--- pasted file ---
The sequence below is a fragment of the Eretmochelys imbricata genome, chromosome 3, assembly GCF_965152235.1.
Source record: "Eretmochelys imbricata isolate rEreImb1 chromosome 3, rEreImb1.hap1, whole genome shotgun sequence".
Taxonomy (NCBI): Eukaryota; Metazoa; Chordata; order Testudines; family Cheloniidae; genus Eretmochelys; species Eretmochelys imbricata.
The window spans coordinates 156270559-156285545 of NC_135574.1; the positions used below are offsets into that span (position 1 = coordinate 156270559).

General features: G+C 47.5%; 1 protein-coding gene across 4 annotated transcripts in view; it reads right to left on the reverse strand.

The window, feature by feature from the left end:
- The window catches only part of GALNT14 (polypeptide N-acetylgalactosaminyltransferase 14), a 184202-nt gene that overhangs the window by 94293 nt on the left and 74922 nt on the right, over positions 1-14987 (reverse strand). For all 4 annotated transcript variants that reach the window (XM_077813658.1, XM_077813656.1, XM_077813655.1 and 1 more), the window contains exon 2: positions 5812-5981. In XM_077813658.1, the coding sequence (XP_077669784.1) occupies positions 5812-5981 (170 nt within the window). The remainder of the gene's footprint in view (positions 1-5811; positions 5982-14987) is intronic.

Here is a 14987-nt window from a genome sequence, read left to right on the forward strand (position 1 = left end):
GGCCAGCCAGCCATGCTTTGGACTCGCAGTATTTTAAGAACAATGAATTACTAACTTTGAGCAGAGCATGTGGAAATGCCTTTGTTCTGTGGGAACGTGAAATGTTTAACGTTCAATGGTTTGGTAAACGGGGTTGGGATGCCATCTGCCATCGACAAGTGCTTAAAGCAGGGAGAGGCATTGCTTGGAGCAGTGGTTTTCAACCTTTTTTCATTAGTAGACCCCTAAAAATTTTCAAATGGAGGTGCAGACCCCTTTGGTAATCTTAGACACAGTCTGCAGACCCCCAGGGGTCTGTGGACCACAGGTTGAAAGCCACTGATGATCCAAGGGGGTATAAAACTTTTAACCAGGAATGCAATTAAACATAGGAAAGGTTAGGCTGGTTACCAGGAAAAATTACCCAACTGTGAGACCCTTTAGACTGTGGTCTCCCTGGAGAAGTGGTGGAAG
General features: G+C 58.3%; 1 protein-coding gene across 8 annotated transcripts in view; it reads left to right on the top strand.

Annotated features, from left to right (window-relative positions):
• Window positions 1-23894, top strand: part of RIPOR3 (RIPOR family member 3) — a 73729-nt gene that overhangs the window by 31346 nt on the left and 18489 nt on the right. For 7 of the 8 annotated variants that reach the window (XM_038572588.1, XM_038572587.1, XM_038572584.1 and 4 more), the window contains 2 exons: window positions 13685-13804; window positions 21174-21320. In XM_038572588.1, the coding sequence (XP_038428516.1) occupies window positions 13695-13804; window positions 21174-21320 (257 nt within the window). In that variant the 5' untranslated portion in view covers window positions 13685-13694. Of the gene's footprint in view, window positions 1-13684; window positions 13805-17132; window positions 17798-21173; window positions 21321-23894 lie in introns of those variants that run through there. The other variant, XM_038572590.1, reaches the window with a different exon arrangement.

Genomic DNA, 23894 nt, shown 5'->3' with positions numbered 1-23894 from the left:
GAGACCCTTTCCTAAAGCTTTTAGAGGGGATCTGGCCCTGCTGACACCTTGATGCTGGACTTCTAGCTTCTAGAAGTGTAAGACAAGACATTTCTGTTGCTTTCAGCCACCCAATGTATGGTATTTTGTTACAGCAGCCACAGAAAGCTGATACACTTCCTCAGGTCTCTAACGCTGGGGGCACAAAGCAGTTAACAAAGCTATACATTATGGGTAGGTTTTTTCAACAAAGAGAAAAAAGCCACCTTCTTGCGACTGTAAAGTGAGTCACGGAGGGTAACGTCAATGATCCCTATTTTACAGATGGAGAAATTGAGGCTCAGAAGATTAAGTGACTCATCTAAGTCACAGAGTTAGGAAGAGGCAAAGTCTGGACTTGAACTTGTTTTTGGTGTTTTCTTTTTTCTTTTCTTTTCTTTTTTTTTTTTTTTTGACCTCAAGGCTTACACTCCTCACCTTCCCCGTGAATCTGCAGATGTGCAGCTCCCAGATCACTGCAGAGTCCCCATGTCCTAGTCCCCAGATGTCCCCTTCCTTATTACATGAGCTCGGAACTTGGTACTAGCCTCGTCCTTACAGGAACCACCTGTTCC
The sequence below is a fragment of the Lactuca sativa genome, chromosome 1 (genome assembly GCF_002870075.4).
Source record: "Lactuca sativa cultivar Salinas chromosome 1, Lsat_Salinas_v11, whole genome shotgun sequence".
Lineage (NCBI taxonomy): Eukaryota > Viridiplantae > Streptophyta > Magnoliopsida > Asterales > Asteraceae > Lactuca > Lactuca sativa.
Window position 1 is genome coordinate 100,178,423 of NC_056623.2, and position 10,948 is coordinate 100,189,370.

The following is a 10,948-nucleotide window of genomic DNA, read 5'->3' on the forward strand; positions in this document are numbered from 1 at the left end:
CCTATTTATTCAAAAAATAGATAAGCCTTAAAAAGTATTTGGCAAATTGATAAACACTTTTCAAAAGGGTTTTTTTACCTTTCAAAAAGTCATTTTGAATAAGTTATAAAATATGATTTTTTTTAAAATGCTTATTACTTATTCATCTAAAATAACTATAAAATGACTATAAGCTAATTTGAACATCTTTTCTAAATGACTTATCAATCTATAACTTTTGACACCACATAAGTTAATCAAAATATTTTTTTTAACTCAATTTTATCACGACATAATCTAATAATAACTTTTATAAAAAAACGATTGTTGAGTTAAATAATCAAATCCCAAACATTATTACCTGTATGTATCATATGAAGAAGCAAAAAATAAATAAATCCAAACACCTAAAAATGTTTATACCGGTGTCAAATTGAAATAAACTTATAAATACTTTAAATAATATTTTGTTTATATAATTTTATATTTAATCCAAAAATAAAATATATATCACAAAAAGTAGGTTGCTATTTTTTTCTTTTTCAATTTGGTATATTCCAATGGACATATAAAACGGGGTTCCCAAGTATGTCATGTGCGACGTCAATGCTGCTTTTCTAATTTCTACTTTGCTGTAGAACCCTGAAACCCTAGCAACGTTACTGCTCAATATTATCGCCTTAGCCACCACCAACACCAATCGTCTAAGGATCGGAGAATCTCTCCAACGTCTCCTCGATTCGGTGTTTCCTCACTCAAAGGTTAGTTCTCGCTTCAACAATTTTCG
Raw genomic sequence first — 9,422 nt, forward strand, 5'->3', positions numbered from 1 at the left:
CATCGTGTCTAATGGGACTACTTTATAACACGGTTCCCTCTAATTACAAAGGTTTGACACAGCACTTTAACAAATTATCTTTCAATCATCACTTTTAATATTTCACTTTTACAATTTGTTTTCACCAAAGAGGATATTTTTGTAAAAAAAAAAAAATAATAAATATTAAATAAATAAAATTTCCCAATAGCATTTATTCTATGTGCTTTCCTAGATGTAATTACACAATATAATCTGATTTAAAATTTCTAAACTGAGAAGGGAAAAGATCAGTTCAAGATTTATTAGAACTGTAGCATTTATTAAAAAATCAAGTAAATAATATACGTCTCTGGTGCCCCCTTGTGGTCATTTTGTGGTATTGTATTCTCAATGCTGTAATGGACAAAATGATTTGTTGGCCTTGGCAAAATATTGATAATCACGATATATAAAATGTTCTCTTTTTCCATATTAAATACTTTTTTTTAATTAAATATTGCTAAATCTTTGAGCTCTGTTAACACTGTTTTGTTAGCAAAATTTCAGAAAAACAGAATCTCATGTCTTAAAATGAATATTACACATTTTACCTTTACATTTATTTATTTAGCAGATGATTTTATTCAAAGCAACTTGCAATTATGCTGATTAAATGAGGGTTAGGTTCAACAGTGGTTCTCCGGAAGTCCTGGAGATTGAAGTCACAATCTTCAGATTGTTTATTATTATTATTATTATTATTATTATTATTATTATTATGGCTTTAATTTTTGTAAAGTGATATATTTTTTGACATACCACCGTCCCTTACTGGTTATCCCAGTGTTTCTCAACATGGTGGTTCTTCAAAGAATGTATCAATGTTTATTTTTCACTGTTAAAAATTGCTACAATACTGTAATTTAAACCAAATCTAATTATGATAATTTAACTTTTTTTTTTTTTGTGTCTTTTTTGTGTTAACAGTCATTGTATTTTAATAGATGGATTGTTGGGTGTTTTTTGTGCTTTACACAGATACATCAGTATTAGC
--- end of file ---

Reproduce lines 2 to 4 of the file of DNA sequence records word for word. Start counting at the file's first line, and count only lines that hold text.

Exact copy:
Source record: "Eretmochelys imbricata isolate rEreImb1 chromosome 3, rEreImb1.hap1, whole genome shotgun sequence".
Taxonomy (NCBI): Eukaryota; Metazoa; Chordata; order Testudines; family Cheloniidae; genus Eretmochelys; species Eretmochelys imbricata.
The window spans coordinates 156270559-156285545 of NC_135574.1; the positions used below are offsets into that span (position 1 = coordinate 156270559).